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The Penn State Scandal

Discussion in 'The OT' started by Lord Vader, Nov 7, 2011.

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  1. Nov 8, 2011 #41 of 369
    The Merg

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    My point was actually that the people that witnessed the events never reported this to the police. They only reported it to the school. If they are so concerned with a child's well-being, call the police and report that you see a child being assaulted. In the second instance, JoePa was supposedly informed and he in turn informed his superiors of the reported incident.

    Should he had followed up to see what happened with the report? Maybe. Considering his high moral standards that he holds himself to, maybe he should have. But at the same time, you need to have faith that when you go to your boss with information that an employee is acting inappropriately, appropriate action will be taken.

    Also, according to the reports, JoePa heard about the 2002 incident at least third hand. He reported that to his superiors. In many ways, what else is he supposed to do? I don't think in a situation like that he is even in a position to do anything other than tell his superiors. The accused in question was not even an employee anymore and had been given permission by the University to use the facilities.

    I would think that if I was told something third hand about a crime being committed I would probably assume that it had already been reported to the police. And who am I, if I see that person walking around months or years later, to go up and accuse them of something that I had only heard third hand.

    - Merg
     
  2. Nov 8, 2011 #42 of 369
    photostudent

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    I read some of the unsavory details of this investigation today. Collateral damage or not, I would measure Paterno's tenure in hours, not days or weeks.
     
  3. Nov 9, 2011 #43 of 369
    Stewart Vernon

    Stewart Vernon Roving Reporter Staff Member Super Moderator DBSTalk Club

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    Let's separate a few reactions and emotions here for a second...

    IF *I* were JoePa, I would have done more. I would have followed up, asked questions, and if I felt it wasn't getting proper attention I would have called the police.

    IF *I* were a parent of one of the abused kids, I would want all of these people strung up by their toes.

    But I'm not a parent of an abused child... and I'm not JoePa... so I have to take a step back... and not over-condemn him for not doing what you or I would do if the same thing happened to us.

    Also... I find an interesting contrast here in the reactions of people to this story vs another story this summer. I am going to make some people mad here, but so be it...

    I remember when discussing bullying of children, even bullying by an older larger child... there was a large faction of people who thought kids should deal with bullies themselves, that they shouldn't run to the police, and that bullying might be "good" for them in preparing them to deal with unfair things in life.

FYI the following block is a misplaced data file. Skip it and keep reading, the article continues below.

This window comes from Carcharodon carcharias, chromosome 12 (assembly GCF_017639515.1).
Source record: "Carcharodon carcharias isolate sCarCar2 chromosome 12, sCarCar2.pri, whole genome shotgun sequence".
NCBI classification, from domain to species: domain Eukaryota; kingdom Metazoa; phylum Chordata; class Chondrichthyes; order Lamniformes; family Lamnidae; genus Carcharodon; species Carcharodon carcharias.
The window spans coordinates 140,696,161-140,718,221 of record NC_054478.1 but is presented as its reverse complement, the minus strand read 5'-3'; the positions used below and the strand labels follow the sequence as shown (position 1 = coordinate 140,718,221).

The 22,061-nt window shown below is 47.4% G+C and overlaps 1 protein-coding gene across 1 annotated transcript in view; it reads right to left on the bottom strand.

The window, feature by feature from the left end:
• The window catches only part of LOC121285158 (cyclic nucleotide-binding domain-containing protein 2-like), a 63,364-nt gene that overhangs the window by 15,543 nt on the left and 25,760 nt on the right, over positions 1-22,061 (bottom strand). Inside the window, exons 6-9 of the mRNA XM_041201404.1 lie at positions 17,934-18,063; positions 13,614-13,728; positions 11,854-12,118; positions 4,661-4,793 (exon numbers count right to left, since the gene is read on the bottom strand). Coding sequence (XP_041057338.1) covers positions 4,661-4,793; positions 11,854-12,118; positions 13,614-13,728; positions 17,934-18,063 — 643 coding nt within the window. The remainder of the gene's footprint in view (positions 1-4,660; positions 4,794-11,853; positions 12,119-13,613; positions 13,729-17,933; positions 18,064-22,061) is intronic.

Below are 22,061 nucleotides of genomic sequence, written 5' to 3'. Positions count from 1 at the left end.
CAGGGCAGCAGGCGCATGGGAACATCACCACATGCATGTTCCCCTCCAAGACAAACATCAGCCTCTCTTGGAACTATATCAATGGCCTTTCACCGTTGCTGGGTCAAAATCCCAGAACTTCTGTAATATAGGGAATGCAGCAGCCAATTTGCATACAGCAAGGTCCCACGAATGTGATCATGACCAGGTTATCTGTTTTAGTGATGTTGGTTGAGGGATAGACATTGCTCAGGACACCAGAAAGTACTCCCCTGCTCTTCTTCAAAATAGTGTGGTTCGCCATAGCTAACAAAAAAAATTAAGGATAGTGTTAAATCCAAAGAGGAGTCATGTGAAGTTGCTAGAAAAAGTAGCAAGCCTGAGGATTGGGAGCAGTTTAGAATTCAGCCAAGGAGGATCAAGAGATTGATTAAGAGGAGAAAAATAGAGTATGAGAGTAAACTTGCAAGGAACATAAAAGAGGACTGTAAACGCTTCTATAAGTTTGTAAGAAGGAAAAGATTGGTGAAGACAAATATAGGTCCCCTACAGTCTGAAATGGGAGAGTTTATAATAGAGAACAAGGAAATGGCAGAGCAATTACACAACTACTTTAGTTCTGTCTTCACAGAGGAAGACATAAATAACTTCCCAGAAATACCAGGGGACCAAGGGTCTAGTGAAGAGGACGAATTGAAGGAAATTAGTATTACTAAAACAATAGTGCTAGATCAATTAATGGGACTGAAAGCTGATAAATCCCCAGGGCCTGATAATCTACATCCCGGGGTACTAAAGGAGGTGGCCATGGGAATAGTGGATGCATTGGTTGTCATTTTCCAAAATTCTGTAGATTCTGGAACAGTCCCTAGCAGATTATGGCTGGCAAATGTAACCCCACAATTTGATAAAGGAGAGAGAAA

I remember arguing then how it seemed odd to not help defend kids who could not defend themselves... and odd not to involve police when a kid was being beaten and injured...

    What I find curious... is that there are people wanting to string up Joe Paterno for not going to the police for something he himself didn't witness... but those same people would argue that the same Joe Paterno who witnessed a fight between a bully and a younger/smaller kid should do nothing, not interfere, and let the kid handle himself.

    I scratch my head at the thought that kids are expected to suffer some abuses, and others create such a stir that even tangentially related people are held accountable.
     
  4. Nov 9, 2011 #44 of 369
    Lord Vader

    Lord Vader Supreme Member DBSTalk Club

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    As a teacher, I can't believe ANYone would be so stupid to suggest kids could handle bullying on their own or to suggest what you stated above.
     
  5. Nov 9, 2011 #45 of 369
    phrelin

    phrelin Hall Of Fame DBSTalk Club

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    I guess I think the criminal justice system is handling this, perhaps way too late, but it is.

    Regarding Paterno doing more than telling Athletic Director Tim Curley the next day about the one incident, I think people forget the fact I pointed out earlier.
    Paterno joined his college coach Rip Engle as an assistant coach at Penn State in 1950. Things like this weren't handled with clear, rapid legal action back in the 1950's.

    Paterno has been involved in several controversial scandals including being forced to apologize for a profanity-laced tirade directed at then Rutgers head coach Doug Graber at the conclusion of a nationally televised game in 1995, being accused of "making light of sexual assault" in 2006 by the National Organization for Women which called for his resignation, and being involved in a road rage incident in 2007.